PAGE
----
Solicitors' costs in defending winding-up proceedings - get paid first!

The Court of Appeal in Neumans LLP v Andronikou and others [2013] EWCA Civ 916 [2013] All ER (D) 284 (Jul) has confirmed that the costs of the company’s solicitors in defending a winding-up petition would not be payable as an expense of the administration where the administrators had been appointed via the out of court route.

In dismissing the applicant solicitor's firms appeal held that, as a matter of construction of the Senior Courts Act 1981 and the Insolvency Rules 1986, the judge had been right in law to rule that the solicitors' fees in relation to the defence of a winding up petition had been payable as an expense of the liquidation, and were not payable as an expense in the out of court administration of the company.

What were the key features of the appeal?

The Court of Appeal heard an appeal by a firm of solicitors, Neumans LLP, who appeal against the decision of Morgan J given in November 2012 (Neumans LLP v Andronikou and others Re Portsmouth City Football Club Ltd (in liquidation)  [2012] EWHC 3088 (Ch), [2012] All ER (D) 34 (Nov)).

The Court of Appeal decided the first decision was 'dead on' and no further analysis of the legal position or the facts would be needed. Mummery LJ, who gave the lead judgment, very helpfully set out the legal principles for similar types of application. The principles are summarised in para [41] of the judgment. In particular, it should be noted that fees owing to solicitors by a company, for which they have acted in unsuccessfully opposing a winding up petition against it, may be payable as an expense of the subsequent liquidation of the company—there is no general principle of law or statutory provision making those fees payable as an expense of the administration of that company out of court.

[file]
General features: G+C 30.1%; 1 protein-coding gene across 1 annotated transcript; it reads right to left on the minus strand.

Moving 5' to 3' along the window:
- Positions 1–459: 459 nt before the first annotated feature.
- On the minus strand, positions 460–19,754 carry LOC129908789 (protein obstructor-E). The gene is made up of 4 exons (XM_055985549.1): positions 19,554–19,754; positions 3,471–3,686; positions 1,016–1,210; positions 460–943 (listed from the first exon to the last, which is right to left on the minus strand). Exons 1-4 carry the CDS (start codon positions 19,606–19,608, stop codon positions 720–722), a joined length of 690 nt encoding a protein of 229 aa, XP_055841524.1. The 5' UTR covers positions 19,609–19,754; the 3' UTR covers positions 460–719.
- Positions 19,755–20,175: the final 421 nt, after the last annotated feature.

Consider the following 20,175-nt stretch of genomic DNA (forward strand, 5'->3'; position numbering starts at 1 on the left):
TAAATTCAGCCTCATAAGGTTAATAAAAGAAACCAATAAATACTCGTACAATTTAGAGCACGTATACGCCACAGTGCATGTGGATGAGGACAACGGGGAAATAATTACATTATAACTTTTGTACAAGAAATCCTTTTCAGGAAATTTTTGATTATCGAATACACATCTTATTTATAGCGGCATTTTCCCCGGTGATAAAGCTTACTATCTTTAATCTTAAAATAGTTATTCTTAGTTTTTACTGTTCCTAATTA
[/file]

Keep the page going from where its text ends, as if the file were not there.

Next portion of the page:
What should lawyers be aware of?

This simply reaffirms the position from the High Court where solicitors should ensure they implement practical policies to ensure they get paid. This can be by payment in advance. It’s difficult when there is a winding-up petition as there is a risk that payments could be reclaimed by a liquidator. It may be that solicitors need to get payments from a director or a third party.

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